Theoretical Perspectives: Subcultural Theories
* Highlight marginal groups in society, such as young working class males living in urban areas.
* They explain deviance and criminality in terms of gangs and peer group influences, masculinity and a sense of rejection by the wider society, one outcome being educational failure.
* Subcultures are usually defined as those groups which are in some way antagonistic to mainstream values but which do not prove head-on opposition e.g. Mods and Rockers, punks, skinheads etc. Eventually they ‘grow up’ and become adults.
* Some groups are antagonistic to the wider society and want to overthrow it or change it by revolutionary and/or violent means. Such groups are referred to as countercultures.
* Groups, which reject mainstream society but create their own separate alternative, are called countercultures. For example the hippie movement.
Albert Cohen on subcultures
* American sociologist who was one of the first to address the issue of subcultures and gangs.
* Deviance within young working class males in gang subcultures was not necessarily related to economic of financial ends.
* He explained deviant acts such as vandalism and robbery in terms of status deprivation and frustration experienced by young working class males.
* Educational experiences invariably result in them being classed as outsiders and failures by middle-class teachers.
* They are placed in lower streams and gain very little from their time at school. They do not accept middle class goals of academic success and attainment and create their own sense of status among peers.
* A reaction to the ‘middle class measuring stick’
* Being part of a group such as a delinquent gang provides a sense of belonging and status.
Evaluating Cohen’s views
* A number of ethnographic studies have provided support for Cohen’s views, including
James Patrick’s A Glasgow Gang Observed (1973)
David Hargreave et al.’s Deviance in the classroom (1975)
Paul Willis’ Learning to Labour (1977)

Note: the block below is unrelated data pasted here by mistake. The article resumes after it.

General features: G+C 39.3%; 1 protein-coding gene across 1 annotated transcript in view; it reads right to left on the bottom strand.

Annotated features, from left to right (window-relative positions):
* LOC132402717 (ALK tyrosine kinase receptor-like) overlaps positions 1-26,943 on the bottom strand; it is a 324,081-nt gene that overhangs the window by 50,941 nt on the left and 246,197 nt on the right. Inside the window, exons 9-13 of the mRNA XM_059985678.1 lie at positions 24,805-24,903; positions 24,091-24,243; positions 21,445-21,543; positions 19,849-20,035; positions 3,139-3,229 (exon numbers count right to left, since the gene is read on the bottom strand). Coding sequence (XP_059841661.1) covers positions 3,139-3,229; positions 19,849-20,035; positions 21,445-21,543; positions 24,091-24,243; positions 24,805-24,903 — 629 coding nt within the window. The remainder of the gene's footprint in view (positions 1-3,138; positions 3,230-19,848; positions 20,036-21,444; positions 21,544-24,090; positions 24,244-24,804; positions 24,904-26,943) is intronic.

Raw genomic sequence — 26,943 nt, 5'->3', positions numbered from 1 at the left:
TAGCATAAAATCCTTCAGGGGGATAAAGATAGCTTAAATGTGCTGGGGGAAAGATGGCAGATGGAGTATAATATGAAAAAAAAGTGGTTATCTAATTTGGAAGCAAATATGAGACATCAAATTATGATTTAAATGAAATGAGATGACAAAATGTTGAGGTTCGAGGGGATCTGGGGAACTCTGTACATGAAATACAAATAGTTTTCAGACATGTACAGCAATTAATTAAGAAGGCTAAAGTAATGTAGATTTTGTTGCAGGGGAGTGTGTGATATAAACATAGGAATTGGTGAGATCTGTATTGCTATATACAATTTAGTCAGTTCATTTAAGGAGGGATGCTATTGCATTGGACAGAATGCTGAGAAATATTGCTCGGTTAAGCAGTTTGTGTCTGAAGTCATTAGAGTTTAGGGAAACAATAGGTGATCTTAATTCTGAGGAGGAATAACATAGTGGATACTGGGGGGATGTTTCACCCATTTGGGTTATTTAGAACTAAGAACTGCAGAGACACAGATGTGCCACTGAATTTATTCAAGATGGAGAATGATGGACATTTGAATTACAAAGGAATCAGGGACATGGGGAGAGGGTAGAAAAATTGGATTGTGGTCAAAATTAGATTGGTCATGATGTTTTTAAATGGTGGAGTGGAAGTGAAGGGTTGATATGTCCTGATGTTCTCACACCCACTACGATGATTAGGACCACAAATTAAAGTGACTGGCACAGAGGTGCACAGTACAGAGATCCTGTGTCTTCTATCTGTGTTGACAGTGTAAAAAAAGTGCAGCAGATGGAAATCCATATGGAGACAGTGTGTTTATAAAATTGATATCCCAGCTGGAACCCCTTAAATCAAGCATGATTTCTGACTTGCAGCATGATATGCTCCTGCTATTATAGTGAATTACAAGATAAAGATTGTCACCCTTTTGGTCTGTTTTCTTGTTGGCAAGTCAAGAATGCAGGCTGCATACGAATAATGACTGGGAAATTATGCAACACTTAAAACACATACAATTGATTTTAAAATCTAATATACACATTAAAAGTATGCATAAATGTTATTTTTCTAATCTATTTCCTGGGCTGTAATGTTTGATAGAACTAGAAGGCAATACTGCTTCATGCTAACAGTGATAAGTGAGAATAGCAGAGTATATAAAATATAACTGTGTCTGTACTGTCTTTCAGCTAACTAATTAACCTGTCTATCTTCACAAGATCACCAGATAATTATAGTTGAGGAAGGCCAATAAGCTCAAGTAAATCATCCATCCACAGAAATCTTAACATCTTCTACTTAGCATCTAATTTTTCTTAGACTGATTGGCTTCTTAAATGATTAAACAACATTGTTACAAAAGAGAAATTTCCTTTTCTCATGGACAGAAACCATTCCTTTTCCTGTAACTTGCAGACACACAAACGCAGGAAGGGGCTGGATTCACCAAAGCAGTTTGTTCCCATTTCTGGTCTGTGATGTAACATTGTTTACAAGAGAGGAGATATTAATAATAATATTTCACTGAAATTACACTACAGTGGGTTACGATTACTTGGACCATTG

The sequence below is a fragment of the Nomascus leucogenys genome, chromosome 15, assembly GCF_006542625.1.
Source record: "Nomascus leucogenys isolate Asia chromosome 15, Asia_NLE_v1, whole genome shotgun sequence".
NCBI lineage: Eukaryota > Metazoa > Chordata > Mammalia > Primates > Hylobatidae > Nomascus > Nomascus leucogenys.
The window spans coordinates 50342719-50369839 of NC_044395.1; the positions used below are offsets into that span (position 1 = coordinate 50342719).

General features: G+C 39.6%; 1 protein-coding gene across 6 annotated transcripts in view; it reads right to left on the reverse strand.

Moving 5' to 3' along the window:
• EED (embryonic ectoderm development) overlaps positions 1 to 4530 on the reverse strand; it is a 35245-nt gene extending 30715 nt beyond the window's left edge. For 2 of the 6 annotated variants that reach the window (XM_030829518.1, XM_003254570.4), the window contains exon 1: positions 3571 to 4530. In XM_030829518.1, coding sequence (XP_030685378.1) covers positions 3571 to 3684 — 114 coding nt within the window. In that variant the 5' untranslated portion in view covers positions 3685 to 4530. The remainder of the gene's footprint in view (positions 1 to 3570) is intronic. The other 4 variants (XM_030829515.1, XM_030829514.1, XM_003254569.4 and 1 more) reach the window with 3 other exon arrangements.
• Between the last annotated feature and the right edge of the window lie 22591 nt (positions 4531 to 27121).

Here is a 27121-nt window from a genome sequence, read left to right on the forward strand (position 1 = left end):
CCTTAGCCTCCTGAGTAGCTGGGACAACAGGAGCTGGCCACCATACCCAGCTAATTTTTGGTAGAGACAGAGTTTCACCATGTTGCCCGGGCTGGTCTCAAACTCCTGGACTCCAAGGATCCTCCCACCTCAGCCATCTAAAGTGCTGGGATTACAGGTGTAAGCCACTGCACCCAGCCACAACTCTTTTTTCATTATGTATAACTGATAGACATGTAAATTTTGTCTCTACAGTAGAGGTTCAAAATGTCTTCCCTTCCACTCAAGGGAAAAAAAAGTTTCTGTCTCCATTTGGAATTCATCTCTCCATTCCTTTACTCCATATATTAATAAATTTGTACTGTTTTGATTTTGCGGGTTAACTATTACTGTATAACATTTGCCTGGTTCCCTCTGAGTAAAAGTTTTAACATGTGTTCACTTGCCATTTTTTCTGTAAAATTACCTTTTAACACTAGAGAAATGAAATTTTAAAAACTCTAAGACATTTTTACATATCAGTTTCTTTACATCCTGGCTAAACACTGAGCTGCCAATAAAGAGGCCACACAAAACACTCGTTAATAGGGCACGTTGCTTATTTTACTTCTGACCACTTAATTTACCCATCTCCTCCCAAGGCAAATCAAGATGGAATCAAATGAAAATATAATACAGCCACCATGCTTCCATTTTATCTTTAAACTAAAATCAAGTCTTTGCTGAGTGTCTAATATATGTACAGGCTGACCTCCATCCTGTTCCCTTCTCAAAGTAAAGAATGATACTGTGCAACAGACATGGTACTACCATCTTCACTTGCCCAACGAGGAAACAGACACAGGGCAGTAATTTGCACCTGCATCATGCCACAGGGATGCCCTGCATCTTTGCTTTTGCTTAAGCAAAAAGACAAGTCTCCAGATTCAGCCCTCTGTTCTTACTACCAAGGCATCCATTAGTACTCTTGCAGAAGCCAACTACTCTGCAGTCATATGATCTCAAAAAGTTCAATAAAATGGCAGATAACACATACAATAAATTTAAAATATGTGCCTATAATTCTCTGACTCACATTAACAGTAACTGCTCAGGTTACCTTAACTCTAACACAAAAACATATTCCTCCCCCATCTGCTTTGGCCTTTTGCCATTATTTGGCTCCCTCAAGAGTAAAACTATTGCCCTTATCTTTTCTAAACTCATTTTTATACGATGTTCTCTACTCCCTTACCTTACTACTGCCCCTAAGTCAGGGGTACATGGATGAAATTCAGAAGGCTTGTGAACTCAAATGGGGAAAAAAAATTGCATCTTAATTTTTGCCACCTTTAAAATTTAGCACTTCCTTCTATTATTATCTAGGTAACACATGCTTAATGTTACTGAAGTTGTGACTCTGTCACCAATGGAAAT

Stephen Ball’s Beachside comprehensive (1981)
* There are still assumptions in this approach of some sort of dominant value system that is rejected by delinquent youth. More relativistic theories, such as those within an interpretative framework, question such views and deny commonality of values, which we all aspire to or reject.
* The invisibility of females in the studies
Cloward and Ohlin
* Addressed similar issues to Cohen and developed aspects of subcultural theory linking his work to Merton’s concept of anomie.
* Identified three levels of deviance
Occurs in areas with an already established criminal underworld where in effect young men are ‘apprentice criminals’ from an early age. They learn their craft of robbery and other types of stealing from older men.
There is no clear criminal socialisation. Turn to gangs for identity. Gang warfare.
These are ‘Double failures’. They are neither able to become proper criminals as in the first level criminals or members of the violent gangs in the second. They resort to drug abuse financed by petty crime such as shoplifting.
* The invisibility of ethnicity in the studies
* Elliot Liebow Tally’s Corner looks at a black subculture and William Foote Whyte Street Corner Society examines the Italian community.
* Ken Pryce Endless Pressure examines the afro-Caribbean community in the St Paul’s district of Bristol.
* The theories covered so far are structuralist in that they see deviance as an aspect of the social structure of society
* Critics point out that such approaches are deterministic, in that they see deviants as a product of their position in the social structure.
* Cohen sees lower working class males delinquency as a reflection of structural forces that are beyond their control.
* Looks at Subterranean values, this is where common values are replaced by opposite ones.
* Another concept introduced by Matza is techniques of neutralisation which applies to how people explain their seemingly untypical behaviour e.g. ‘I was drunk at the time’
* Suggests youth drift into situations ‘we were just out for a laugh’.
Evaluatin Matza’s work
* Addressed the shortcomings of structuralist approach and its tendency to see things in deterministic terms
* Involves dimension of free will but still recognises structural constraints
* Critics pointed out the difficulty in pin pointing the concept of drifting for research purposes.
* Does not give valid data because often respondants give ‘approved of’ accounts